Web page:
Merry Christmas and a Happy New Year from everyone at Payment Protection Scotland.


PPI Compensation – Is it Worth Making a Fuss?

It is a financial product that no-one can fail to have heard of. PPI is infamous. It was mis-sold over many years and to thousands of customers.


Now, the banks are paying back this money and it is costing them billions. Customers have until 29th August 2019 if they want to get their money back. But is it worth making a fuss about?

Dishonest Practice

Payment protection insurance (PPI) is a by-word for dishonest banking practice and selling that has, over the years, cost thousands of people a lot of money.

Many people will have been paying an extra 20 to 30% more on their loan with the addition of PPI - and yet, the policy for many of them were effectively useless.

Commission Payments

When a broker sold a PPI product, they were paid commission. This is not uncommon practice, but some commission payments were a lot higher and, the argument goes, if you had known how much commission you were paying, you probably would have queried the cost of the policy.

Was PPI any good?

This is a difficult question to answer because like all insurance products, some suit some people better than others.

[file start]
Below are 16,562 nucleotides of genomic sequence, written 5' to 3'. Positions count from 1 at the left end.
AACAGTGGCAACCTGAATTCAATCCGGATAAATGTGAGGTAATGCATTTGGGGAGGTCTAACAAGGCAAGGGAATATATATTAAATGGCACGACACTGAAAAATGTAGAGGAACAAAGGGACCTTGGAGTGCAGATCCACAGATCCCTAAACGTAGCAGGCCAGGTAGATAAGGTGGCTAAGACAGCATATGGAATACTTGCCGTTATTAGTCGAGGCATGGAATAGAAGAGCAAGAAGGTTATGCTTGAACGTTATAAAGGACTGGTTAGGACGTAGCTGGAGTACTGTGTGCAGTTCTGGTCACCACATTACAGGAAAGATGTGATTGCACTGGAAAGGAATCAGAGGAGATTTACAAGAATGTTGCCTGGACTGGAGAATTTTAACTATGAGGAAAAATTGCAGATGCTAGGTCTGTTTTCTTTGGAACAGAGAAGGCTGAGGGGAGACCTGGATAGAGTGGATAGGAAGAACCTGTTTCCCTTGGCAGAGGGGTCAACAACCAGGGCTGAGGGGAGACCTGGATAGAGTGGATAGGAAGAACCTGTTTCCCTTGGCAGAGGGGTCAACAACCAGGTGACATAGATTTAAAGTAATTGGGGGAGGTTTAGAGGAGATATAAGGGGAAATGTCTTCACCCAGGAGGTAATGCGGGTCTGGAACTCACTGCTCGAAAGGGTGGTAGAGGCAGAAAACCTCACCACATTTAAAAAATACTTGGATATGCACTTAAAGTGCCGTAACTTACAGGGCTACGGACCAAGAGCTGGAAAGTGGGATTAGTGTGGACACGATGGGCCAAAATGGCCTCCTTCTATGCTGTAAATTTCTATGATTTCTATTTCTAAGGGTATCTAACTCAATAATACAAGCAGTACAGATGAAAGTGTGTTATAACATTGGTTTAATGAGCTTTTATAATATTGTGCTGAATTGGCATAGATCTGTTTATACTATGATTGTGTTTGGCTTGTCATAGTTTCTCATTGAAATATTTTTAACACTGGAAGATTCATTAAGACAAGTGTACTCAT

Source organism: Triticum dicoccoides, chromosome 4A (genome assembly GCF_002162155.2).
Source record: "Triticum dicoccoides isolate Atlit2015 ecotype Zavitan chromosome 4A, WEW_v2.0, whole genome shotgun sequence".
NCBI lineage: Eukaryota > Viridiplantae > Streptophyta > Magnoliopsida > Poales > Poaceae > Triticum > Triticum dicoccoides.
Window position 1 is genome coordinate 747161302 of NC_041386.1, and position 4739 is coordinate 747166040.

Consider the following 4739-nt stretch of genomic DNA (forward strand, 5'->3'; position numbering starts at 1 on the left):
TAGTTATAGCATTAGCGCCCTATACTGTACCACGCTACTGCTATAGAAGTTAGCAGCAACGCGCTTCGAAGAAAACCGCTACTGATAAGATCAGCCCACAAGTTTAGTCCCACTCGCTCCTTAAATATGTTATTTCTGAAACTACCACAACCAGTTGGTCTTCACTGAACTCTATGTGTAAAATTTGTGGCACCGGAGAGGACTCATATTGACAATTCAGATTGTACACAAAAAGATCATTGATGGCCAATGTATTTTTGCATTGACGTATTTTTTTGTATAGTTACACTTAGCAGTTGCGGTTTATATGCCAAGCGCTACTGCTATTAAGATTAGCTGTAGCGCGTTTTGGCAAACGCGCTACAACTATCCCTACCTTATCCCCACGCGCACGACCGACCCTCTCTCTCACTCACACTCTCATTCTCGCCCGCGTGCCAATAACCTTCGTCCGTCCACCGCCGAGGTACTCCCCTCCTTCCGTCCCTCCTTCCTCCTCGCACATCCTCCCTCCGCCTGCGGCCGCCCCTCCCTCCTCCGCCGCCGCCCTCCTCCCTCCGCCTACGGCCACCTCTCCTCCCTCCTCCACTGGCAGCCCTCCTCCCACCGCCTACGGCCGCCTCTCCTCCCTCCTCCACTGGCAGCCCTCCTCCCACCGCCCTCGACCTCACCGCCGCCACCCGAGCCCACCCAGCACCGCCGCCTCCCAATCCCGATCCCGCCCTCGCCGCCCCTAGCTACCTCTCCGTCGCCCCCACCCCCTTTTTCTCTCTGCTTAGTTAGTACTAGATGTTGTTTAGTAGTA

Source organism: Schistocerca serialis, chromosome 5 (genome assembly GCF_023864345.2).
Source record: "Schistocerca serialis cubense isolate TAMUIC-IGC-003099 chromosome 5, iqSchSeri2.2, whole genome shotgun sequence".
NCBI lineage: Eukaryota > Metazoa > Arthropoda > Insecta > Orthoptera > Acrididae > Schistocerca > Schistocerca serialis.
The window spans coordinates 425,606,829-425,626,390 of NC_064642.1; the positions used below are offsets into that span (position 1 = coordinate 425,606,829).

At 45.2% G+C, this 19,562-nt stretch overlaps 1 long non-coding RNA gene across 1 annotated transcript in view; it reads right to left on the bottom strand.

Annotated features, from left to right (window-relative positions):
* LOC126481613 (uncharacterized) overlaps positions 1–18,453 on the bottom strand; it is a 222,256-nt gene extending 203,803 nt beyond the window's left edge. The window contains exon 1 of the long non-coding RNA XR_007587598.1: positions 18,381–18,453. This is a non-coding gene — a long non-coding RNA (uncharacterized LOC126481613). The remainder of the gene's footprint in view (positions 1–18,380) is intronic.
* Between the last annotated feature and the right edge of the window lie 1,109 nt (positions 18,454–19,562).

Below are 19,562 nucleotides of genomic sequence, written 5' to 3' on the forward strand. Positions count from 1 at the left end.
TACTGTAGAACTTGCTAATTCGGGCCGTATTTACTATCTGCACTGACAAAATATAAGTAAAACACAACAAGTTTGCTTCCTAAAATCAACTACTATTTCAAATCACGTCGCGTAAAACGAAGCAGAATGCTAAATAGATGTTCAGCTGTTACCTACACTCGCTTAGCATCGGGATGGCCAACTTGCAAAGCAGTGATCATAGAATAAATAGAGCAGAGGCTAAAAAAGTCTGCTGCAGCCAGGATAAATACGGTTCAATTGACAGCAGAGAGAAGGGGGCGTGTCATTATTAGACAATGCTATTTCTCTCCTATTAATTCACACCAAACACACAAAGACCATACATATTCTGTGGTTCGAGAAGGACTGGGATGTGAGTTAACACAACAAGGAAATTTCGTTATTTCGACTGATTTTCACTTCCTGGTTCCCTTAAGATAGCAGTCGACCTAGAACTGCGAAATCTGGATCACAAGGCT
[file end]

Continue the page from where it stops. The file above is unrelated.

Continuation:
Payment protection insurance is narrow in who it covered and what it covered. For example, anyone without income protection policies or a decent benefits package at work, then PPI could have been a decent insurance policy to have.

But if you had pre-existing medical conditions, it was of no use. If you were older than 65, it didn't cover you. And there were other exclusions too, but you probably weren't told about them…

The problem is…?

… mis-selling.

Banks made huge profits from the sale of every policy they sold. Add to this the commission payments that representatives of the banks took home and you can soon see the crisis lurking in the wings.

  • Many banks also gave their sales representativesmonthly sales targets of PPIto meet and, if they did hit these targets or surpass them, the bonus they received was very handsome indeed.
  • The scale of the problem is because the customer trusted their bank to do the right thing by them, but your band had one thing at heart: making money.

PPI Deadline

You have until August 2019 to claim your money back. But we are advising our customers not to wait and to make 2018 the year the year they enjoy a welcome financial windfall.

If you would like help or would like to know more about our service, you can call us today and chat with one of our friendly advisers… we do have your interests at heart!